Knowledge@Emory: Isn’t there often ego involved for the businesses that fail? You mention the blind spot on buying and selling—when the entrepreneur falls in love with their own product and their customers simply don’t.
Goetz: You have to understand why people buy. I am just amazed by how often I see first time entrepreneurs who have failed, blaming their customers for their failure. “They just didn’t get it. If I only had more money, I am sure I could get them to understand.” It’s a mystery to me why people build businesses and don’t even take the necessary time to make sure that customers are going to buy their product before they build their company and open their doors. Sure, some of it’s ego, but I believe most of it is due to not knowing better in the first place. After all, that’s one of the reasons why we wrote the book.
Knowledge@Emory: So how much does marketing play into all of this? Certainly, marketing is key today.
Goetz: Most entrepreneurs, or what I like to call “serial entrepreneurs,” are often people who happen to have strong marketing and/or sales backgrounds. Consequently, these are people attuned to the marketplace.
Knowledge@Emory: Your book reminds would-be entrepreneurs not to get mired in the day-to-day problems in the office or on the manufacturing floor, in order to grow the business long-term. Why is this often a problem, considering people are taught to develop business plans, vision statements, and long-term initiatives?
Goetz: Yes, it’s commonsense. But there are ways to do things, and there are ways in business to make things work better. It seems so simple, but people start the business and then they simply don’t understand why things aren’t selling. That’s where having an entrepreneur who can move in a number of directions is valuable.
Knowledge@Emory: It seems the figures on business failure remains high. What are the failure rates like these days?
Goetz: The statistics are horrible on failure—higher than 50%. Then there are those people who “sort of go into business”—those people who are working from home and who aren’t counted in that first number, and then we’re talking about an 80% failure rate if you factor in these more informal at-home businesses into the figures.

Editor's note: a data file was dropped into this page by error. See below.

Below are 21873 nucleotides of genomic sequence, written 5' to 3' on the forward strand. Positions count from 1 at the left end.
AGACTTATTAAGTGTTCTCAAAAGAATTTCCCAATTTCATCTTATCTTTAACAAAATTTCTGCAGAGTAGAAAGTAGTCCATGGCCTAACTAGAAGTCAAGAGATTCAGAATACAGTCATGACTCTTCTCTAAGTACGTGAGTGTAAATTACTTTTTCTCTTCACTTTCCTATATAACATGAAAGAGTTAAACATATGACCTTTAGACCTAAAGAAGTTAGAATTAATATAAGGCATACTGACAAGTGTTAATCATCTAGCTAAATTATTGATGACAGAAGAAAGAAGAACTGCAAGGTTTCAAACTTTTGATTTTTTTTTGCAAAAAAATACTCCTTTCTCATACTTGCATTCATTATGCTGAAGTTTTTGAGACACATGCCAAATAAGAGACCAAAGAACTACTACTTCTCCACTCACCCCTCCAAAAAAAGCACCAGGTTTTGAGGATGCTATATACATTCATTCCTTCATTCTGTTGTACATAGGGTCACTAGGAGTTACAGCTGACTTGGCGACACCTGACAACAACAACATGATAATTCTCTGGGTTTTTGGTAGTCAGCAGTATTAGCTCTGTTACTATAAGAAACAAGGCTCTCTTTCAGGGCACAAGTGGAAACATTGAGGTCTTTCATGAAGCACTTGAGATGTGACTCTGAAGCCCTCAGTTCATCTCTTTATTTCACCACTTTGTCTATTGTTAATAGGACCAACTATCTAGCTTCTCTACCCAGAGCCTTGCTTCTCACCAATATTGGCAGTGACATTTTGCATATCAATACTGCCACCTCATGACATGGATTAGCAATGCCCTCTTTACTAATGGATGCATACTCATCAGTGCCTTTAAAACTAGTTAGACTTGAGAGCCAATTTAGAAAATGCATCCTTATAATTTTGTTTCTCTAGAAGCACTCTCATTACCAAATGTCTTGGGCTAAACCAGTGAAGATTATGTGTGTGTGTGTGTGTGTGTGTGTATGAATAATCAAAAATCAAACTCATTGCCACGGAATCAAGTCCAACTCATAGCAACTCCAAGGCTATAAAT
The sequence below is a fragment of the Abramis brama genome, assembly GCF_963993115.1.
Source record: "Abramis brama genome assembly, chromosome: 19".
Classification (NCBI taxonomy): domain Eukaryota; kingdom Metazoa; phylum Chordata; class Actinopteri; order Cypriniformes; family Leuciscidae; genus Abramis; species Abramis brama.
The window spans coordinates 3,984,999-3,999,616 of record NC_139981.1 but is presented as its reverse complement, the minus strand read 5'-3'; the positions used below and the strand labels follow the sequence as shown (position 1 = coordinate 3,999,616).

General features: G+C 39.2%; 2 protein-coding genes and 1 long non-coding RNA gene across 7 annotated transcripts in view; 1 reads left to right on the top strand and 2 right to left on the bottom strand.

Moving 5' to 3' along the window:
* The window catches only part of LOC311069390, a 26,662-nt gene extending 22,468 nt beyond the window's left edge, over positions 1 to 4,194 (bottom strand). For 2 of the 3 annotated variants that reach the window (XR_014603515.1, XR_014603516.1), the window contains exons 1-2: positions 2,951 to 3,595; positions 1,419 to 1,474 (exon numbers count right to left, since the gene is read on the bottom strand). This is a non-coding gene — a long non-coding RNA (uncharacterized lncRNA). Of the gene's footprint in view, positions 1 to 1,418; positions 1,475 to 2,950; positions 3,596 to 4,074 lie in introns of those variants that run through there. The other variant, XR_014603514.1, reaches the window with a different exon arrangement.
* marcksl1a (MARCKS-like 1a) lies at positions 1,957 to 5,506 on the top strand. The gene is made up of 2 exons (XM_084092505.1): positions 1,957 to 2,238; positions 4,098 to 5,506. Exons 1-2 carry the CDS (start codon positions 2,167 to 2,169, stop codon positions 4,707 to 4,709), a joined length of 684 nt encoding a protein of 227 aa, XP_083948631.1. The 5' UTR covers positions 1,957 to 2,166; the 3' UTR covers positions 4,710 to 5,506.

Knowledge@Emory: So what would you tell business owners to focus on? You bring up core concepts of priority and value. Can you elaborate on those ideas?
Goetz: I would definitely tell entrepreneurs to focus on the concepts that we mention in the book, like priority and value. For example, one of the most important things that we mention is that new businesses are much more likely to be successful with a mediocre product that satisfies a high priority market need than they would be with a top of the line product that only satisfies a mediocre market priority. It’s hard enough to sell to customers. A high priority solution is vital to making this as easy as possible. Also, value is the relationship between a product’s benefits and its price to customers. Usually when there is a high priority need for a product, there is a lot of competition. The way you beat competition out is through value—if your customer perceives your product delivers more value than your competitors do for them, they will buy it, and if not they won’t. If they buy, you’re on your way, and if they don’t, it’s closing time and lights out.
Knowledge@Emory: Some of the examples in the book you mention are successful products that build on this idea—for example, the iPod from Apple. While it’s a lovely invention, you note that it’s a simple little invention at the end of the day, correct?
Goetz: Absolutely! The iPod wasn’t that different from what was already out there. But Apple made incremental changes, making it more user-friendly. You don’t have to change the world to be very successful. Often, you just have to do it a little bit better.